Finally, Milan San Remo…

The first monument classic of the season takes place this Saturday. Milan San Remo, at almost 300 kilometres is the longest race on the calendar. Last year Mark Cavendish had most people fooled before the race saying “San Remo is one of the most difficult races on the calendar, I am only 23 years old and don’t expect too much“. He had in fact been preparing specifically for La Primavera with the help of his sprinting mentor Erik Zabel, a four time winner of the race. Cavendish delighted in the comments of riders like Boonen who beforehand had scoffed at his chances of successfully negotiating the Cipressa and the Poggio saying that the Manxman “couldn’t get over a railway bridge“. Cavendish certainly had the last laugh when he beat Heinrich Haussler to the line by the narrowest of margins to become Britain’s second winnner of the race after Tom Simpson in 1964.

This year however things are different. Cavendish has had well publicised problems with his teeth which meant he has only a fraction of the miles in his legs which he had at this stage last year. He also tellingly, hasn’t won a race yet in 2010. Of the past ten editions of Milan San Remo, the only winner who came into the race with no victories under his belt was Filippo Pozzato in 2006. Usually, riders who win the Italian monument have won four or five races before setting out in Milan. Even Fabien Cancellara, the most non-sprinter to have won in recent years had four race wins early in 2008. Alessandro Petacchi, the Italian sprinter who will be hoping to have a say on Saturday, won a remarkable 11 races before his victory in 2005. Cavendish just doesn’t have the form. Unless he has taken the sandbagging to a whole other level, as I’ve mentioned before, I think HTC-Columbia would be better served by putting the weight of the team behind André Greipel.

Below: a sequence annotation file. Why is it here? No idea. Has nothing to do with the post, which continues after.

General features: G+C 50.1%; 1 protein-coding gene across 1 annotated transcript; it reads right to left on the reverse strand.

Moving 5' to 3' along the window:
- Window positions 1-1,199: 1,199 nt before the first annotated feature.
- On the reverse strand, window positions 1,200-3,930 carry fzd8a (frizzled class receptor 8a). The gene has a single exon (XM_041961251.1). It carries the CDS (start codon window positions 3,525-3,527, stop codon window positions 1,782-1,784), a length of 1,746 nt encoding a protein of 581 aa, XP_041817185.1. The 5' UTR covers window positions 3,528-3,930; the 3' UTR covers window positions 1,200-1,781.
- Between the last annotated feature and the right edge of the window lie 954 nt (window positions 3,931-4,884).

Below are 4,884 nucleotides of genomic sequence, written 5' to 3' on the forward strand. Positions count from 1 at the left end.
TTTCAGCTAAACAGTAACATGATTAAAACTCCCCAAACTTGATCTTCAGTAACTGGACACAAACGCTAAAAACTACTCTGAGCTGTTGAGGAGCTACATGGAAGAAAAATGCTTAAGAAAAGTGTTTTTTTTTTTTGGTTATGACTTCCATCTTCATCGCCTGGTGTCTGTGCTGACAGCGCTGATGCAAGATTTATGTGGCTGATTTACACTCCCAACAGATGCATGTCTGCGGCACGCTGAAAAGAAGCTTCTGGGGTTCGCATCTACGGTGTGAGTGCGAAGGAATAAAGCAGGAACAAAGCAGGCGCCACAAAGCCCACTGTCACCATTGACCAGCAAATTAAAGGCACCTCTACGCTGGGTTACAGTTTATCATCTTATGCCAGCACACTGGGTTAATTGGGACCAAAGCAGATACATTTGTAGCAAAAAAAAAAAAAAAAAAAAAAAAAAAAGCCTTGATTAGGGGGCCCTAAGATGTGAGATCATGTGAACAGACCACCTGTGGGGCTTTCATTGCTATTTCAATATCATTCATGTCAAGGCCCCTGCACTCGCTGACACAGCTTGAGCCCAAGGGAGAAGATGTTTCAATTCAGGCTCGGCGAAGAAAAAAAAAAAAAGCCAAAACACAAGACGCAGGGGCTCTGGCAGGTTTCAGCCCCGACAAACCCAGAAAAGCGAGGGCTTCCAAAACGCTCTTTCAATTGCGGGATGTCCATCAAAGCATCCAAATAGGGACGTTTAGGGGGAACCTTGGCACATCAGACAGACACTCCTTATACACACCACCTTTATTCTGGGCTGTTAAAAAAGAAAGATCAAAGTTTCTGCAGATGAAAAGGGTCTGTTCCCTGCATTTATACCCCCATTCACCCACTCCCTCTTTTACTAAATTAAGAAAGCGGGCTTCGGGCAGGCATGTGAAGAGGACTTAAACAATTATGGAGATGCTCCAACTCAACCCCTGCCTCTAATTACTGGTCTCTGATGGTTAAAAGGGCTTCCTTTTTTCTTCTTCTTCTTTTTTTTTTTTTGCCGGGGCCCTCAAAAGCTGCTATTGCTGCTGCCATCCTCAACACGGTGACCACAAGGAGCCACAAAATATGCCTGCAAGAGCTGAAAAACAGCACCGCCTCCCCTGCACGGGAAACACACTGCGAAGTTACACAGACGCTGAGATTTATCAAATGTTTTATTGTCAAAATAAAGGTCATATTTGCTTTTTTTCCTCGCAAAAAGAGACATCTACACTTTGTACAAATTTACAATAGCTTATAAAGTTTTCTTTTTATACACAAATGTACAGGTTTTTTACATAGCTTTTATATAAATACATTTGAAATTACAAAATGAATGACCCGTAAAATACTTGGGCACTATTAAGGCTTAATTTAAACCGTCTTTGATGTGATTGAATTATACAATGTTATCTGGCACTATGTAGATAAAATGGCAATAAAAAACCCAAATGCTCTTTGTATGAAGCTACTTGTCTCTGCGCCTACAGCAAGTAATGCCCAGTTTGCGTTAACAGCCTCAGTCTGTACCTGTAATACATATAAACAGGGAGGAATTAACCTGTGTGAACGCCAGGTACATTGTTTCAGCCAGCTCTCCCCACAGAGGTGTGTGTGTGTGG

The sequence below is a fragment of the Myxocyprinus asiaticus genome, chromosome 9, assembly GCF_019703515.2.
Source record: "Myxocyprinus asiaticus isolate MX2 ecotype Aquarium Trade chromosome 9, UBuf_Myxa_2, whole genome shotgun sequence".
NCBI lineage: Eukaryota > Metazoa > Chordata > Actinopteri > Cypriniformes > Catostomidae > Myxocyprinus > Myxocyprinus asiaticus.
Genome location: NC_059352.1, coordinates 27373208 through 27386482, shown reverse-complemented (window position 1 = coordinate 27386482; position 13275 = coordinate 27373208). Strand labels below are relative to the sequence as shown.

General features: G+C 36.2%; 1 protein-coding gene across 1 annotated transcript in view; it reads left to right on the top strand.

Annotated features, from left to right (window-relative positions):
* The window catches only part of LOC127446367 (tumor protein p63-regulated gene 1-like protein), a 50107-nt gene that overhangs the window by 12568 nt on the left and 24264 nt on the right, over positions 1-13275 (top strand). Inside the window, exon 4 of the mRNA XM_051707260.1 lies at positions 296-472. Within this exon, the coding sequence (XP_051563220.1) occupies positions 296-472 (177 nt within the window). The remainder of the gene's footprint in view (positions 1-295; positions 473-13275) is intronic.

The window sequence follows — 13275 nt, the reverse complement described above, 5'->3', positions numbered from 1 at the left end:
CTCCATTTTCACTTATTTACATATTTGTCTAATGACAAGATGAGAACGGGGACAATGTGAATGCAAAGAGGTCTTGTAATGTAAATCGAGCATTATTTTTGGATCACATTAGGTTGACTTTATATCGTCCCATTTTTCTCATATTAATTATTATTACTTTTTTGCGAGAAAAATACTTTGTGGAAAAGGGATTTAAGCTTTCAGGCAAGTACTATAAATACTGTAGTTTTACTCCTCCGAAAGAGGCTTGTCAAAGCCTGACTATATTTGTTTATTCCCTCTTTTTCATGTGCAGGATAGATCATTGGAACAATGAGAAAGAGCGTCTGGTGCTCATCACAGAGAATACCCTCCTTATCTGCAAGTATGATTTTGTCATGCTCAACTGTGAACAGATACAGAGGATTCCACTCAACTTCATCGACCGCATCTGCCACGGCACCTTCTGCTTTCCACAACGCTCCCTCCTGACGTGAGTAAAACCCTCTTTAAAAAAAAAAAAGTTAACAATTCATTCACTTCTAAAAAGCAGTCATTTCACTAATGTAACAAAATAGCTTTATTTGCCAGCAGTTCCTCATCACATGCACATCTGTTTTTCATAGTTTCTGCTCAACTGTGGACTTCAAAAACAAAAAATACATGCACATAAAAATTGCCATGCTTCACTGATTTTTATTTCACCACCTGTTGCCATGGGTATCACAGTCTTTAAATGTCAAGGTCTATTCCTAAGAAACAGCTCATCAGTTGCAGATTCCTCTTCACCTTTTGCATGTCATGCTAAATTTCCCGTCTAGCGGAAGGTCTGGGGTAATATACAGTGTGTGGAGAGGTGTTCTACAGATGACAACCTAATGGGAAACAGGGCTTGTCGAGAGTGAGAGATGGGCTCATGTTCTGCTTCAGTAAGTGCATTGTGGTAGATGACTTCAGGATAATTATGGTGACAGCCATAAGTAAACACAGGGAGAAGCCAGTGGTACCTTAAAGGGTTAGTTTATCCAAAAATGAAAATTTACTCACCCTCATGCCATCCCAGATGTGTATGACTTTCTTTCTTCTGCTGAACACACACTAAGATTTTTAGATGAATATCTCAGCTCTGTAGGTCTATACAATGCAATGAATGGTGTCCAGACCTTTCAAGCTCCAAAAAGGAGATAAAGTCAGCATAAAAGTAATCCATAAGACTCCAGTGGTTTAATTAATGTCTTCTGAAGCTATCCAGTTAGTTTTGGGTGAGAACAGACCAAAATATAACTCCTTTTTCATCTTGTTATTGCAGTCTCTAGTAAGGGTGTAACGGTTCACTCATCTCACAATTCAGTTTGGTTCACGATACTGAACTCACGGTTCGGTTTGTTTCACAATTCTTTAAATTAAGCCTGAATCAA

A rider who is on form however is the Team Sky sensation Edvald Boassan-Hagen. He has won four races already this season including the final stage of Tirreno-Adriatico. Ominously, the final stage of the race of the two seas was also won by Cavendish, Petacchi and Cipollini on the way to their respective victories at Milan San Remo. The Norwegian is most people’s favourite to win on Saturday even though many can’t agree on whether he is better suited as a sprinter, a time-triallist or if he’ll become an unstoppable all-rounder in the Eddy Merckx mould. Well he has certainly shown his ability to beat the best in a bunch sprint. But according to Mark Cavendish, “Milan San Remo is never a bunch sprint, it is 20 guys“, which is somewhat true. Of the past ten editions of the race there has only once been a bunch at the end of more than 50 riders. The size of the average group which crosses the finish line first has been 32 riders. Cavendish says this is because it is all about resilience. A rider needs to have the courage and durability to make it over La Manie, the Cipressa and the Poggio and afetr 300 kilometres still have enough fight left in your legs for a burst at the line. To me, this sounds like a description of Edvald Boassan-Hagen and with one of Cavendish’s chief lieutenants from last year Michael Barry by his side he has as good a chance as any. Team Sky will be riding in their first monument classic and will be buoyed by the fact that in their first ever one day race, they won, through Juan Antonio Flecha at Het Niuewsblad.